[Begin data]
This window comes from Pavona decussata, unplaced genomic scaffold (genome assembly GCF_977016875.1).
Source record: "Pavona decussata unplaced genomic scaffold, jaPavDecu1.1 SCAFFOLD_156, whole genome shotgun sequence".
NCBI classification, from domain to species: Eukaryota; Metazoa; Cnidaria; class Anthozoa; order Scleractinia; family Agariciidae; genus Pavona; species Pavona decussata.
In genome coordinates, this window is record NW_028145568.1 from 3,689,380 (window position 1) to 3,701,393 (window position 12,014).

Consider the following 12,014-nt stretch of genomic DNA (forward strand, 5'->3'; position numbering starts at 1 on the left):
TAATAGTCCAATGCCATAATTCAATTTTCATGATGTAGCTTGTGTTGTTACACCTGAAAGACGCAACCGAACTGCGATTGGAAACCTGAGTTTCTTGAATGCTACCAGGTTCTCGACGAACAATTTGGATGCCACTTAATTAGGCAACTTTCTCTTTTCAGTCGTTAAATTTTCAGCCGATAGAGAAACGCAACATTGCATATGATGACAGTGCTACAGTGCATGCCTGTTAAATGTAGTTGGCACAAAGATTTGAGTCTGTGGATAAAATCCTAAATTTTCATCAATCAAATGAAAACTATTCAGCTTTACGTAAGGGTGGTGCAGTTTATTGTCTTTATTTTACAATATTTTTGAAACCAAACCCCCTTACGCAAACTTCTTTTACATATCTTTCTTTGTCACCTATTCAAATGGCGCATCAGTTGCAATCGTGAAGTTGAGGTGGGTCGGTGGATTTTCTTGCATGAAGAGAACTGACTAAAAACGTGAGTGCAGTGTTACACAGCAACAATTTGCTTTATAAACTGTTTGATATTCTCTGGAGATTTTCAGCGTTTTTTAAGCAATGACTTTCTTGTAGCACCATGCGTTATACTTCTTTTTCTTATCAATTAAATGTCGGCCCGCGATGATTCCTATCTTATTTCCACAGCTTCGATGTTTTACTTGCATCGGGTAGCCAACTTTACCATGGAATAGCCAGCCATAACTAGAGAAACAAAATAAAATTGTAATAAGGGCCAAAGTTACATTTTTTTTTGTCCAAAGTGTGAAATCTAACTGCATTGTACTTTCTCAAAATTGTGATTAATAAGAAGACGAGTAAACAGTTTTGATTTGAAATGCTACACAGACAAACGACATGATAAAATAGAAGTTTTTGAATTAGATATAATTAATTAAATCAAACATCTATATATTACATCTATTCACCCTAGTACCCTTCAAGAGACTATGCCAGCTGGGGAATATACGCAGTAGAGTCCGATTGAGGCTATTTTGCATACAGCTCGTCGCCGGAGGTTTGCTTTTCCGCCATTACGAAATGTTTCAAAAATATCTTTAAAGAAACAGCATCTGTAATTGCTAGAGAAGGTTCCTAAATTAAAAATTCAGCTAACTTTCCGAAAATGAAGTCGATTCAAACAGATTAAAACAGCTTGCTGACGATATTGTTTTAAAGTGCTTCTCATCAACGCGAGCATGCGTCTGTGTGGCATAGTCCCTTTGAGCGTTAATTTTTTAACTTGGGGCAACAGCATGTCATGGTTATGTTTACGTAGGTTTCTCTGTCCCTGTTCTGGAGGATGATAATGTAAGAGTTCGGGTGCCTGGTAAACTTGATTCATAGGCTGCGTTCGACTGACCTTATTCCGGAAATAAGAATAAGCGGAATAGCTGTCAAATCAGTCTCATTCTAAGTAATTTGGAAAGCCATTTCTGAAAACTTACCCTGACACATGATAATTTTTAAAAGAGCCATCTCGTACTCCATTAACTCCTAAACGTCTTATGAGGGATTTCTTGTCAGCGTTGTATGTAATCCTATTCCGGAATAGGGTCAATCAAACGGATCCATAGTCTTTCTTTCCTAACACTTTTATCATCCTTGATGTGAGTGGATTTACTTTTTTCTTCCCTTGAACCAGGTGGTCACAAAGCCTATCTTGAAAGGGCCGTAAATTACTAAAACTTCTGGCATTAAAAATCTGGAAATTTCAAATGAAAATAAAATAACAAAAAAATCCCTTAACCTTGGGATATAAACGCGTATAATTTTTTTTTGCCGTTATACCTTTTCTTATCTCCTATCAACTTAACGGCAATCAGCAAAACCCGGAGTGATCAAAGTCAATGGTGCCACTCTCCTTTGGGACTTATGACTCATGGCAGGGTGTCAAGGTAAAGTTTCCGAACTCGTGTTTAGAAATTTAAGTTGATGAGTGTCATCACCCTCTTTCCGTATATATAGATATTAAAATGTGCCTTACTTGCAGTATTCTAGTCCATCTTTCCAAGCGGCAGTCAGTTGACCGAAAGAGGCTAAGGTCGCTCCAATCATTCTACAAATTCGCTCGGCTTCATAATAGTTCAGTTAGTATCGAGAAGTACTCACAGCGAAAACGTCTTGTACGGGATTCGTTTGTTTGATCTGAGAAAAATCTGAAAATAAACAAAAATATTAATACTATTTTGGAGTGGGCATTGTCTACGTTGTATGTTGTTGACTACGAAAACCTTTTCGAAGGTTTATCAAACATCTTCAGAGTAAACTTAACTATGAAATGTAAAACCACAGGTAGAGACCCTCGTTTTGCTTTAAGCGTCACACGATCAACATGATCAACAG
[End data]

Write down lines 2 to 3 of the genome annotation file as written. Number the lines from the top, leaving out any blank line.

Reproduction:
Source record: "Pavona decussata unplaced genomic scaffold, jaPavDecu1.1 SCAFFOLD_156, whole genome shotgun sequence".
NCBI classification, from domain to species: Eukaryota; Metazoa; Cnidaria; class Anthozoa; order Scleractinia; family Agariciidae; genus Pavona; species Pavona decussata.